Any level of exercise can be more challenging when you live with diabetes. When Eoin Costello was diagnosed with type 1 at age 19, he was worried that his love for fitness and sports would have to be put aside. Instead, he found a way to not only stay active but to coach other people with diabetes to do the same. Whatever level of fitness you’re looking for, Eoin is all about having fun and making it work.
He’s also the host of The Insuleoin Podcast. Stacey appears on a recent episode talking about her parenting experience.
Also this week, In Tell Me Something Good – type 1 diabetes and space force? Did we just see a big barrier – military service – come down? Link to the article here.
This podcast is not intended as medical advice. If you have those kinds of questions, please contact your health care provider.
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Episode Transcription Below:
Stacey Simms 0:00
Diabetes Connections is brought to you by Dario health manage your blood glucose levels increase your possibilities by Gvoke Hypopen the first premixed auto injector for very low blood sugar and by Dexcom help make knowledge your superpower with the Dexcom G6 continuous glucose monitoring system. This is Diabetes Connections with Stacey Simms. This week exercise with type one can be a challenge. You know there are a lot of variables Eoin Costello was determined to make it work when he was diagnosed and says the key is don’t expect perfection.
Eoin Costello 0:41
When I start something new, I’m probably gonna see some highs and I’m probably gonna see some lows. And I think being aware of that, first of all is very important because you’re not going to be as frustrated or discouraged when you do inevitably see these highs and lows
Stacey Simms 0:57
Eoin was diagnosed as a young adult. He has his own podcast and we talk about managing different kinds of workouts, treating lows at 3am. And lots more
in Tell me something good type 1 diabetes, and space force. Did we just see a big barrier US military service come down?
This podcast is not intended as medical advice. If you have those kinds of questions, please contact your health care provider.
Welcome to another week of the show. Always so glad to have you here. You know, we aim to educate and inspire about diabetes with a focus on people who use insulin. I’m your host, Stacey Simms, my son was diagnosed with type one back in 2006, at the age of almost two, and he is now 16. My husband lives with type two diabetes, I don’t have diabetes, I have a background in broadcasting. And that is how you get this podcast.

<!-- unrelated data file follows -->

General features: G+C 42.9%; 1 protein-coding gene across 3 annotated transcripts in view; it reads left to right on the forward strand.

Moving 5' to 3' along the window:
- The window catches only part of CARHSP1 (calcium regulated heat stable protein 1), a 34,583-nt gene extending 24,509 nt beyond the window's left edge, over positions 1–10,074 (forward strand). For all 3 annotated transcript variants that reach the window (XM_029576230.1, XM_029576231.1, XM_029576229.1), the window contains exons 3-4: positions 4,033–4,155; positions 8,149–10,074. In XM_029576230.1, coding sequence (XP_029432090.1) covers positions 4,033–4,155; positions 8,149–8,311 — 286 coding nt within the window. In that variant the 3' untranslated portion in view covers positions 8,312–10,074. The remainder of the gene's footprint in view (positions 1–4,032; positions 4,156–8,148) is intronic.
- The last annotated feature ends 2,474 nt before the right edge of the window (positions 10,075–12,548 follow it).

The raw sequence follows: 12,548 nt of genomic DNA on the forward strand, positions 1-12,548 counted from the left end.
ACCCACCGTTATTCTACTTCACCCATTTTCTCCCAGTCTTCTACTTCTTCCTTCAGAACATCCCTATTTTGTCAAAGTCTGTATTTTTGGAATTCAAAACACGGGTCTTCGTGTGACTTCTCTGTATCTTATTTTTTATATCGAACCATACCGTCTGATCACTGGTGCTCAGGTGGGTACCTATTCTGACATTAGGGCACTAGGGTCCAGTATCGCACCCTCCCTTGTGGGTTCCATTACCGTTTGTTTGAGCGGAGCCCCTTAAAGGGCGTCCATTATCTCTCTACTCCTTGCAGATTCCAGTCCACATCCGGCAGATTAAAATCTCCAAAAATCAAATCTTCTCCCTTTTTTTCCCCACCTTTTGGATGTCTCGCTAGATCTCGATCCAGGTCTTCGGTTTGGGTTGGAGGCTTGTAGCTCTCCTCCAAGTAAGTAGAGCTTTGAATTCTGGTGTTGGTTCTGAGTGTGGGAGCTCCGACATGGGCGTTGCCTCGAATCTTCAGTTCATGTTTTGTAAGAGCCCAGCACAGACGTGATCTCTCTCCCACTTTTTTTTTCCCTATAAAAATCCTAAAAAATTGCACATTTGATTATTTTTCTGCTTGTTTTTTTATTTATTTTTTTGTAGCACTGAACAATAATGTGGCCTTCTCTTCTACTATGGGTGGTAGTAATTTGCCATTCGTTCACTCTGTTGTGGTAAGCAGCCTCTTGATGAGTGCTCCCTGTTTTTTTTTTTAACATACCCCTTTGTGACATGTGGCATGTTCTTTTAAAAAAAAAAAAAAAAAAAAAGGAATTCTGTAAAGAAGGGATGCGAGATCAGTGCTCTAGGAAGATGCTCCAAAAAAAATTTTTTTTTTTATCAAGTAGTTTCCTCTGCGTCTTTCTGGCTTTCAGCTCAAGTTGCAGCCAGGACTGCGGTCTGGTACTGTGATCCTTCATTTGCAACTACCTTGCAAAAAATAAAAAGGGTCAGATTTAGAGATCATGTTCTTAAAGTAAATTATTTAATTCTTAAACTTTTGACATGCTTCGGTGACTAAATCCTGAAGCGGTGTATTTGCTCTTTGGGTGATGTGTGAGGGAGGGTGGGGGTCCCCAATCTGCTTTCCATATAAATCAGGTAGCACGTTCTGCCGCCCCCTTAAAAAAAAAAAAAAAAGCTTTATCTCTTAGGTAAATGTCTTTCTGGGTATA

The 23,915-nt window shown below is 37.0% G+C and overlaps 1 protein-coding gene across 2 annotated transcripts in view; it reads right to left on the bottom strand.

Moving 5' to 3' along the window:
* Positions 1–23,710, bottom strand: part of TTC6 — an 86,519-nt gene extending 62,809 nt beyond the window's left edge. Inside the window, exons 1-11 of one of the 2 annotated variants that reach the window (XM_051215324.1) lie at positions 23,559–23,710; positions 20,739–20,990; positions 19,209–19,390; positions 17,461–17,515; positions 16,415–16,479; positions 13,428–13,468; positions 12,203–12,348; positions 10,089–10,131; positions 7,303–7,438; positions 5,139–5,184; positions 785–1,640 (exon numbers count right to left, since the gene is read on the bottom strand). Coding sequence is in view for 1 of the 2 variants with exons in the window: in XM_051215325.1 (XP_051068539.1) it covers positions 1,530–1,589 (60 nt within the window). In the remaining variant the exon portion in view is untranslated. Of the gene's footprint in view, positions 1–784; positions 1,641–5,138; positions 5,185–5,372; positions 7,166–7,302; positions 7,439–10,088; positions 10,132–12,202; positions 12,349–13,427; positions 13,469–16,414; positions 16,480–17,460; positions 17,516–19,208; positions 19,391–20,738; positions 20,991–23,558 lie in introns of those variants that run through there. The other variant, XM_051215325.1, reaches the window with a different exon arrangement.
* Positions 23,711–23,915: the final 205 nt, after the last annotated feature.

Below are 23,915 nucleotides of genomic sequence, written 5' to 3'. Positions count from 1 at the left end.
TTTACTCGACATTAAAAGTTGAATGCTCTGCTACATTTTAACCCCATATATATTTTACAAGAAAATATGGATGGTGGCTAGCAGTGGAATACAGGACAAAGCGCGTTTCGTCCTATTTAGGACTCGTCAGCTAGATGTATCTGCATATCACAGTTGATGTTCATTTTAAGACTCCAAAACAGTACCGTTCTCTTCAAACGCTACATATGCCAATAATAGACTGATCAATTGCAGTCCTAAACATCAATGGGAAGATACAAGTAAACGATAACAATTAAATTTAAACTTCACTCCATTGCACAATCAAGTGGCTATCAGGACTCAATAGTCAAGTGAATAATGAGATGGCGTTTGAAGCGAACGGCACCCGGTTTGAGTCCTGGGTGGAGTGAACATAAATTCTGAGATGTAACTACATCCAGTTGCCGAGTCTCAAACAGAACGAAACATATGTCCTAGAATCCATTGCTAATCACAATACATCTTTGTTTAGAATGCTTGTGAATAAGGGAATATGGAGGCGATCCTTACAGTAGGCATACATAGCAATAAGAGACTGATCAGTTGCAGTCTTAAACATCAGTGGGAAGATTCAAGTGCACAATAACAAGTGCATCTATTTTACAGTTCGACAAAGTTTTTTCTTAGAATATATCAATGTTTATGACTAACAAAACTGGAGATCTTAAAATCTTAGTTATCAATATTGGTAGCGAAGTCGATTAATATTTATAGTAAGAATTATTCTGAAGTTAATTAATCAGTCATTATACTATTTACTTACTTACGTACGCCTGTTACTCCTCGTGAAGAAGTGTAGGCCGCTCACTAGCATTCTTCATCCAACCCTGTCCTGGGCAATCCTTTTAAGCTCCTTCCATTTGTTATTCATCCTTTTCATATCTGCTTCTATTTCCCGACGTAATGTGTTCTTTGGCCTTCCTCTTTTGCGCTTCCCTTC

I am just back from podcast movement, which is a really big podcasting conference. I’ve gotten to it in years past, but I haven’t been in a while it was really fun to catch up just like diabetes conferences, you know, you see all your friends and you do learn stuff. And I was there in a different sort of capacity, not just learning about my own show. But I’m working a little bit with a group called sheep podcasts, which is of course, podcasting for women. And I bring all this up just to say, it was really interesting to see the difference between travel at the beginning of July, which was the first time I really went to any kind of conference or in person gathering that wasn’t, you know, immediate family. And in July, we were certainly very cautious. And friends for life, the organization there did a great job at being smart about COVID and doing everything they needed to do. But the difference this time was just the attitude and the feeling because of the Delta variant. You know, it was very interesting. Many more people were masking indoors than in July, many more people were expressing concerns about traveling back and forth. And I don’t bring this up to say anything other than it was an interesting observation. You all know as you listen, you know, this is a very educated audience What’s going on? I don’t have to tell you anything.